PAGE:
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    May 11, 2017

    SABC CEO James Aguma proposes that all smartphone, PC owners should pay a TV licence

    sabc smartphone licence

    SABC CEO James Aguma has informed Parliament that the Broadcasting Act should be changed to charge smartphone and PC owners a TV licence fee.

    If you already chafe at the idea of having to pay a TV licence fee every year, you’re not going to like this. Incumbent SABC CEO James Aguma has informed Parliament that the SABC believes theat the Broadcasting Act should be changed to allow it to charge South Africans a Licence fee for ‘additional viewing devices’.

    Put simply: If passed, the altered Broadcasting Act would charge South Africans a fee per every media device that could access SABC services – including smartphones, tablets, PCs, and other media devices.

    Read: Internet for All promises to connect 22 million South Africans to the web

    Aguma proposed that the Broadcasting Act be amended before the Parliament’s Portfolio Committee on Communications, citing that the SABC is “budgeting for lower revenue from SABC TV Licences this year” and that changes should be made to “make it mandatory for people to pay a TV Licence for more devices they view content on”.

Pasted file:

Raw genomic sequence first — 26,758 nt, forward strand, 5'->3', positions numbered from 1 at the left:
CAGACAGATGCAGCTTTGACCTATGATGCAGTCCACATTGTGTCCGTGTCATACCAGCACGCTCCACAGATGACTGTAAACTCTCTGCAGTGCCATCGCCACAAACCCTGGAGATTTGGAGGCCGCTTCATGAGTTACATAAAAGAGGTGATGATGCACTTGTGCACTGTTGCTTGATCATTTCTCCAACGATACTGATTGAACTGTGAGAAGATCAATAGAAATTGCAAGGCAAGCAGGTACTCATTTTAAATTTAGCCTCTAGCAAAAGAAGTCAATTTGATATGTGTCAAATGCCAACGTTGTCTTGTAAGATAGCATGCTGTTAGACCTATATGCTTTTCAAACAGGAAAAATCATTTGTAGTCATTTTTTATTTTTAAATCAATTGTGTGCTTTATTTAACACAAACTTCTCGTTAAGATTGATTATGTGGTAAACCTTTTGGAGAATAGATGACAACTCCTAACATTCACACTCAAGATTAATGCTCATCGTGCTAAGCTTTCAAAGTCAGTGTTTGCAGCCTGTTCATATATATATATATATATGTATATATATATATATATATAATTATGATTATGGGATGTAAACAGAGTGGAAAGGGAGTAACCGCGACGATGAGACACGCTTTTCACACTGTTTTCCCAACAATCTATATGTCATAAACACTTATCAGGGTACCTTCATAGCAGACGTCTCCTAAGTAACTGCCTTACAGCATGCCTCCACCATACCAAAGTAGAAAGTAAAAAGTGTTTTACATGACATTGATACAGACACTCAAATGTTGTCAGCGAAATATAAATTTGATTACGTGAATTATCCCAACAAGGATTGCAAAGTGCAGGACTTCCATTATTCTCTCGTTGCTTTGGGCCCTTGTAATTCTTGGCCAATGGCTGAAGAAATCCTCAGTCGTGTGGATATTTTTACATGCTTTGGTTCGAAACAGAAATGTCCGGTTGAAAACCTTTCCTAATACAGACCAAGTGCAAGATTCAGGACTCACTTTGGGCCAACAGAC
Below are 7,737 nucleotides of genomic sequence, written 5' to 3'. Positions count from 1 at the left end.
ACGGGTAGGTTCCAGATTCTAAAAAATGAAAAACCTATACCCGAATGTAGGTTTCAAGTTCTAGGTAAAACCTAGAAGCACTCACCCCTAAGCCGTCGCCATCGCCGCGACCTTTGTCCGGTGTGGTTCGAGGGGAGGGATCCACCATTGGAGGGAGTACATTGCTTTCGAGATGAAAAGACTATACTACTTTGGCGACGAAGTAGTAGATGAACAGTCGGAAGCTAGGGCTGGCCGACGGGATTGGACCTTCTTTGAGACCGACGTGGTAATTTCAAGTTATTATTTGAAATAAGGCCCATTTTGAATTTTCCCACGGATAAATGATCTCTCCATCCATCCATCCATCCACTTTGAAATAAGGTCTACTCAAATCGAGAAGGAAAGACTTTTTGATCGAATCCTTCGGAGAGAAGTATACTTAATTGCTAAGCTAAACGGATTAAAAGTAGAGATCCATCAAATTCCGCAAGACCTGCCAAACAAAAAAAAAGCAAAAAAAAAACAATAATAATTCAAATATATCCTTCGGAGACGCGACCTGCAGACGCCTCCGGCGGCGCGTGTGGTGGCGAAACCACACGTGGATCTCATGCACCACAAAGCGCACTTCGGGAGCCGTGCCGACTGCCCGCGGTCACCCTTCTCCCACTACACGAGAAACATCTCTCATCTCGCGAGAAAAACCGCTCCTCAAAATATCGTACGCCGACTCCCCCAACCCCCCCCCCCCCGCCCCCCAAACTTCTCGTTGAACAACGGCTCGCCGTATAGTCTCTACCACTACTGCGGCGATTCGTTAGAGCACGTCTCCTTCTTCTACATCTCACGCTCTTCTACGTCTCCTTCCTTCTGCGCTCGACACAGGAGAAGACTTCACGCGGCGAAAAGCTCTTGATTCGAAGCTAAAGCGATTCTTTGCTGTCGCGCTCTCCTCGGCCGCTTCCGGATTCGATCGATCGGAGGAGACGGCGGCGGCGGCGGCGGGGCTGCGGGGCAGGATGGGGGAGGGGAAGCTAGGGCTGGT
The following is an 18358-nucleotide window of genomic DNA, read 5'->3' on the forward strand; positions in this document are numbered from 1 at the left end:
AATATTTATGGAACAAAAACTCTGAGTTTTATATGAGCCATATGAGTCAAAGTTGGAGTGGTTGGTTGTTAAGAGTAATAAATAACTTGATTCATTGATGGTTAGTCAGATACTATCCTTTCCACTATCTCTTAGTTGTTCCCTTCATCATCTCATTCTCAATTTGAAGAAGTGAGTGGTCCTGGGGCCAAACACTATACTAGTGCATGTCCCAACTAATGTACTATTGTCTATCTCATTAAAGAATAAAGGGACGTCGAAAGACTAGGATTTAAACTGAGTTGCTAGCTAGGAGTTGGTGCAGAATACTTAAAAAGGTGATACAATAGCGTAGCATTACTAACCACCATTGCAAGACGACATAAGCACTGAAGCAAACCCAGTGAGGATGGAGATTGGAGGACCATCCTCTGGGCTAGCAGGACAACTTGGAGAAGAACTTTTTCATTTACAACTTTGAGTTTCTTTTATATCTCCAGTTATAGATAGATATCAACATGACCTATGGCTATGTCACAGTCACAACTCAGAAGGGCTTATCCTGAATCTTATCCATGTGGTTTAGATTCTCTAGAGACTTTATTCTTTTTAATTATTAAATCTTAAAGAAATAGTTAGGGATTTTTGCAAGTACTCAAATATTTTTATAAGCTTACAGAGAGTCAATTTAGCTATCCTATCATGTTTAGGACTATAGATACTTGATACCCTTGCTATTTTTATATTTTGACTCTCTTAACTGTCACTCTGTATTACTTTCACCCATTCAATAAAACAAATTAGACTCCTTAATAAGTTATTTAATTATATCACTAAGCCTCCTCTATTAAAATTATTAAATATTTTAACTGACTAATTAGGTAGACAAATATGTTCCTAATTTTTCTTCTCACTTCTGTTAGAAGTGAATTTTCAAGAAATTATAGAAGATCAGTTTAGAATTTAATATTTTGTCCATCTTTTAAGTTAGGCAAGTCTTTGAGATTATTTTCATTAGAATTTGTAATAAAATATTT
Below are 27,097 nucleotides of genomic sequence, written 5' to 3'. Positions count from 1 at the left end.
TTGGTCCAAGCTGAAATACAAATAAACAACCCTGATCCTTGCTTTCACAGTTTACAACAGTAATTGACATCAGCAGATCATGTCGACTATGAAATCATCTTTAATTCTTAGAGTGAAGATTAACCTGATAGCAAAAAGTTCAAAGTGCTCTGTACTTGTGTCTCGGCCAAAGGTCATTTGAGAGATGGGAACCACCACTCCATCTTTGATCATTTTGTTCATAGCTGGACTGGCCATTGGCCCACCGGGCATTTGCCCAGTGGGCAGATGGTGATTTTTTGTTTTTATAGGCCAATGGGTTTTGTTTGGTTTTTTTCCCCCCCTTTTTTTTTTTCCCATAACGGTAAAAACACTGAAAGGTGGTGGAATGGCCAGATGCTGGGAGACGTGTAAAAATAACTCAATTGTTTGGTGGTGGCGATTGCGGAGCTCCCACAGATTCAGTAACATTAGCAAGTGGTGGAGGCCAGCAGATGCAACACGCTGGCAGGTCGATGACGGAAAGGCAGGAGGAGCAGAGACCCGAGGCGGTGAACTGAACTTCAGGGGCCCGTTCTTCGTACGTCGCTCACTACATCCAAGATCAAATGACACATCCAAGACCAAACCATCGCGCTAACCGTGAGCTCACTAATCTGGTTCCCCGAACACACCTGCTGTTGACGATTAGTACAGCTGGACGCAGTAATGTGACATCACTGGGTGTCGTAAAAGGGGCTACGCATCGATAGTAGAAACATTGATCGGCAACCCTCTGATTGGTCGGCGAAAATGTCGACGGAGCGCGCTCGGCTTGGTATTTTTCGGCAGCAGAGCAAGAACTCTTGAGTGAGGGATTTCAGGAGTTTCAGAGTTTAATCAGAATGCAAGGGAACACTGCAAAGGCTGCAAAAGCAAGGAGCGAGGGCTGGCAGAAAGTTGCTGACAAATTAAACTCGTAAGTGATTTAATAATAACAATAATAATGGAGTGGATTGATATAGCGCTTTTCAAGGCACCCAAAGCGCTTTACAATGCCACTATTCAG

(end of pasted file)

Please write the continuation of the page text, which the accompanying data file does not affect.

Presently, a South African TV Licence applies to devices which can receive a television signal – this includes television sets, but excludes peripherals such as PC monitors.

    The move comes in a bid to recoup income – Febe Potgieter-Gqubule, a member of the SABC’s interim board of directors, cited that the board had requested Aguma to present a strategy to reverse its recent losses.

    Last year, former COO Hlaudi Motsoeneng provided a unilateral 90% local content policy that has dearly affected both television and radio broadcasters. Aguma cited that “the 90/10 local music quotas … had an impact of R29-million on radio and R183-million on television”. 

    It remains unclear as to whether the Act will be amended, but given the difficulty of regulating the sale of electronic goods on such a scale – notwithstanding consumer backlash – any amendment looks unlikely.

    Read: Minister of State Security, David Mahlobo, weighs in on regulating social media in South Africa

    What are your thoughts? Be sure to let us know your opinion in the comments below!

    Follow Bryan Smith on Twitter: @bryansmithSA

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